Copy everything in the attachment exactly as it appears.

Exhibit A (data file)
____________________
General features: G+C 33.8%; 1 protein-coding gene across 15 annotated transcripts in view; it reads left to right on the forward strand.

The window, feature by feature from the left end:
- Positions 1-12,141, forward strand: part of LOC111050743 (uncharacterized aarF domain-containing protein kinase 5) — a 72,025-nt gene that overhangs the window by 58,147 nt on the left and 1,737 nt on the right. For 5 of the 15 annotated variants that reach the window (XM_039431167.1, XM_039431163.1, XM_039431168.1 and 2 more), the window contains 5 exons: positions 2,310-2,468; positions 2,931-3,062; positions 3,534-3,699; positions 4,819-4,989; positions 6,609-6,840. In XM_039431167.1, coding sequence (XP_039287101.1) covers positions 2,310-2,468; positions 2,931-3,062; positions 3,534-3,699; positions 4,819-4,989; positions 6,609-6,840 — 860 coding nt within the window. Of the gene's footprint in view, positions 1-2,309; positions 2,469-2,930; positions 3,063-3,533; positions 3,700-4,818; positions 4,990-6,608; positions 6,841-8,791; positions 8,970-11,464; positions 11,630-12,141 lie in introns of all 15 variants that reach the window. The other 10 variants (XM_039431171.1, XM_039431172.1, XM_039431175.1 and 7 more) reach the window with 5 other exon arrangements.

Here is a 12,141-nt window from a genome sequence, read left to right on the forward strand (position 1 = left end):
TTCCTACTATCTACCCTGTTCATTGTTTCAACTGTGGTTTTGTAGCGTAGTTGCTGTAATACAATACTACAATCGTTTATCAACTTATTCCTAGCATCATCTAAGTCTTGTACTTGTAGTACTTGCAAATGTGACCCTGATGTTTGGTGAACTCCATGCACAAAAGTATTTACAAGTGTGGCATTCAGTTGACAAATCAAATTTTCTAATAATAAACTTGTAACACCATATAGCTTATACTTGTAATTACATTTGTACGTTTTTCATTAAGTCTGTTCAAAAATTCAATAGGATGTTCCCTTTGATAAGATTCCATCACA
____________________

General features: G+C 33.8%; 1 protein-coding gene across 15 annotated transcripts in view; it reads left to right on the forward strand.

The window, feature by feature from the left end:
- Positions 1-12,141, forward strand: part of LOC111050743 (uncharacterized aarF domain-containing protein kinase 5) — a 72,025-nt gene that overhangs the window by 58,147 nt on the left and 1,737 nt on the right. For 5 of the 15 annotated variants that reach the window (XM_039431167.1, XM_039431163.1, XM_039431168.1 and 2 more), the window contains 5 exons: positions 2,310-2,468; positions 2,931-3,062; positions 3,534-3,699; positions 4,819-4,989; positions 6,609-6,840. In XM_039431167.1, coding sequence (XP_039287101.1) covers positions 2,310-2,468; positions 2,931-3,062; positions 3,534-3,699; positions 4,819-4,989; positions 6,609-6,840 — 860 coding nt within the window. Of the gene's footprint in view, positions 1-2,309; positions 2,469-2,930; positions 3,063-3,533; positions 3,700-4,818; positions 4,990-6,608; positions 6,841-8,791; positions 8,970-11,464; positions 11,630-12,141 lie in introns of all 15 variants that reach the window. The other 10 variants (XM_039431171.1, XM_039431172.1, XM_039431175.1 and 7 more) reach the window with 5 other exon arrangements.

Here is a 12,141-nt window from a genome sequence, read left to right on the forward strand (position 1 = left end):
TTCCTACTATCTACCCTGTTCATTGTTTCAACTGTGGTTTTGTAGCGTAGTTGCTGTAATACAATACTACAATCGTTTATCAACTTATTCCTAGCATCATCTAAGTCTTGTACTTGTAGTACTTGCAAATGTGACCCTGATGTTTGGTGAACTCCATGCACAAAAGTATTTACAAGTGTGGCATTCAGTTGACAAATCAAATTTTCTAATAATAAACTTGTAACACCATATAGCTTATACTTGTAATTACATTTGTACGTTTTTCATTAAGTCTGTTCAAAAATTCAATAGGATGTTCCCTTTGATAAGATTCCATCACA